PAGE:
A cyclospora outbreak has sickened 84 people in Texas. The illnesses have been reported from 20 counties. Travis County, which includes the city of Austin, has reported the most cases with 37.
Cyclospora is a parasite normally found in tropical or sub-tropical areas. If ingested in its mature state, the parasite causes an infection called cyclosporiasis. Only about 150 of these infections are reported nationwide each year, most of which are associated with travel.
Symptoms of cyclosporiasis can last two months and include diarrhea, abdominal cramping, bloating, gas, nausea, fatigue, loss of appetite, weight loss, vomiting, body aches, low-grade fever, and other flu-like symptoms. Treatment with the antibiotic combination Trimethoprim/sulfamethoxazole (TMP/SMX), sold under the brand names Bactrim, Septra and Cotrim, can clear up the infection.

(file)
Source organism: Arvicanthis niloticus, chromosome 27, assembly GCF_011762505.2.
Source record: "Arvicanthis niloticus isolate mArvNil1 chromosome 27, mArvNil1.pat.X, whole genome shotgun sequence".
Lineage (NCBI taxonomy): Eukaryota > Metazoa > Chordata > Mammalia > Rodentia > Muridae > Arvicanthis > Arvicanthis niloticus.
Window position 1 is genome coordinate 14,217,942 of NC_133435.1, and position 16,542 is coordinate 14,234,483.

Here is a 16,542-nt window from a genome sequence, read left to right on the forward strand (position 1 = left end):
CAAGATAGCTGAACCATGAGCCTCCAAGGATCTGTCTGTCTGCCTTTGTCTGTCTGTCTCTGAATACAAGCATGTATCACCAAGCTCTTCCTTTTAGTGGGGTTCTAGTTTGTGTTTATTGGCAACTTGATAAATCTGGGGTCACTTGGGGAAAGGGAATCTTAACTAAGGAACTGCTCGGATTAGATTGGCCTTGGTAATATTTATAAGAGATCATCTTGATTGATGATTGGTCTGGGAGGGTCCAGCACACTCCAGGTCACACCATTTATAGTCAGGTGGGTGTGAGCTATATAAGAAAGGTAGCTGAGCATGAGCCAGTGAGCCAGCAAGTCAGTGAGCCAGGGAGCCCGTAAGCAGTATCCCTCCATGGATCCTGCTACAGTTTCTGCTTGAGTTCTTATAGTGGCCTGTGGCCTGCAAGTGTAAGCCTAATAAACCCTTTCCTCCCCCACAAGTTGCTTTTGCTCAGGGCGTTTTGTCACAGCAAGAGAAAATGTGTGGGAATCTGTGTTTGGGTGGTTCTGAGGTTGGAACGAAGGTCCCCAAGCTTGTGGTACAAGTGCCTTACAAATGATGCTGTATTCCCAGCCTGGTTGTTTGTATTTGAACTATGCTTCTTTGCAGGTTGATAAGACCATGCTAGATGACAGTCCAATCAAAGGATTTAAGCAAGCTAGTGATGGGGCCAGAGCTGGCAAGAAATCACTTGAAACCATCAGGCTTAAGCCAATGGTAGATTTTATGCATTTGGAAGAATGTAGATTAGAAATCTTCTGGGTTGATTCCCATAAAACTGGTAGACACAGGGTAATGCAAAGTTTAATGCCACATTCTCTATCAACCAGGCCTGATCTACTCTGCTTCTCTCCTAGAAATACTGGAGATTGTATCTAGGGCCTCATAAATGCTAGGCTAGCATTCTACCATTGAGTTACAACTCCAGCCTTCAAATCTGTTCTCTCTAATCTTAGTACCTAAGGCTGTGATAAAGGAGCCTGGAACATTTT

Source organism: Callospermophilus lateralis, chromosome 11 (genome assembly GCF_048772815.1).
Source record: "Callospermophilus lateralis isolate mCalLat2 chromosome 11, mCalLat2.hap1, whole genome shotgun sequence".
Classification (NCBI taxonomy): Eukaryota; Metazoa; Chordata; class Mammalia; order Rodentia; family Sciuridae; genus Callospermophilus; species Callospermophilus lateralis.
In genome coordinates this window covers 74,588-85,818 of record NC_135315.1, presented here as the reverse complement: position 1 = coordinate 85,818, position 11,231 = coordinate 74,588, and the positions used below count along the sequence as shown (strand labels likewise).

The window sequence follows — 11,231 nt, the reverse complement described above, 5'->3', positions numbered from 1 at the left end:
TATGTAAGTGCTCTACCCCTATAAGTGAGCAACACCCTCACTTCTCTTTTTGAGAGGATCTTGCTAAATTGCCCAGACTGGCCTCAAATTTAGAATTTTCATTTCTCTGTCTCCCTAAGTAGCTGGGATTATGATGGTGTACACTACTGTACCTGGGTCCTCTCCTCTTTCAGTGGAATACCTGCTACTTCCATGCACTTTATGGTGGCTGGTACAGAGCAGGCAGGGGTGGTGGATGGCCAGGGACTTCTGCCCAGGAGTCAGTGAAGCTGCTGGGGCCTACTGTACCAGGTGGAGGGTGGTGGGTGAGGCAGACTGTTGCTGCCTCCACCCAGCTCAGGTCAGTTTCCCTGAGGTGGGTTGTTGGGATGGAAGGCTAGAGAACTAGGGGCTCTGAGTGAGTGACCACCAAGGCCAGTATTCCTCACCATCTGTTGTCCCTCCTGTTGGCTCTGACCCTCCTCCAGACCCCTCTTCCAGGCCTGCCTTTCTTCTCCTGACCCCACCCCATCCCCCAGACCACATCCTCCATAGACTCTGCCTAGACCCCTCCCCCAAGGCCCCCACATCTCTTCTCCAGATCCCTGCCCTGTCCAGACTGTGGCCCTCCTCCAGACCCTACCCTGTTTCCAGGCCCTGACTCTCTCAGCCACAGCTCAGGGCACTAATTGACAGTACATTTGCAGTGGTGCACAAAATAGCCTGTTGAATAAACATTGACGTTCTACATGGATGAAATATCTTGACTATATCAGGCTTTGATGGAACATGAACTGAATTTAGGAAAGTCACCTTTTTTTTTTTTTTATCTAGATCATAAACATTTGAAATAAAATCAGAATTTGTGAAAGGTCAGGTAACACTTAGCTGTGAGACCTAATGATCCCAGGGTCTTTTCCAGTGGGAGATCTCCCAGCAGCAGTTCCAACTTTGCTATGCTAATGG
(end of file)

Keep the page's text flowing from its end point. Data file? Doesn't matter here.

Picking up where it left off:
This is the third straight year that Texas has experienced a Cyclospora outbreak. The previous outbreaks were linked to cilantro imported form the the Puebla region of Mexico. In 2014, at least 126 people were sickened, the 2013 outbreak included 270 Texans.
Health officials have not determined the source of this outbreak. Cyclospora is difficult to wash off of produce. Cooking produce can kill the parasite.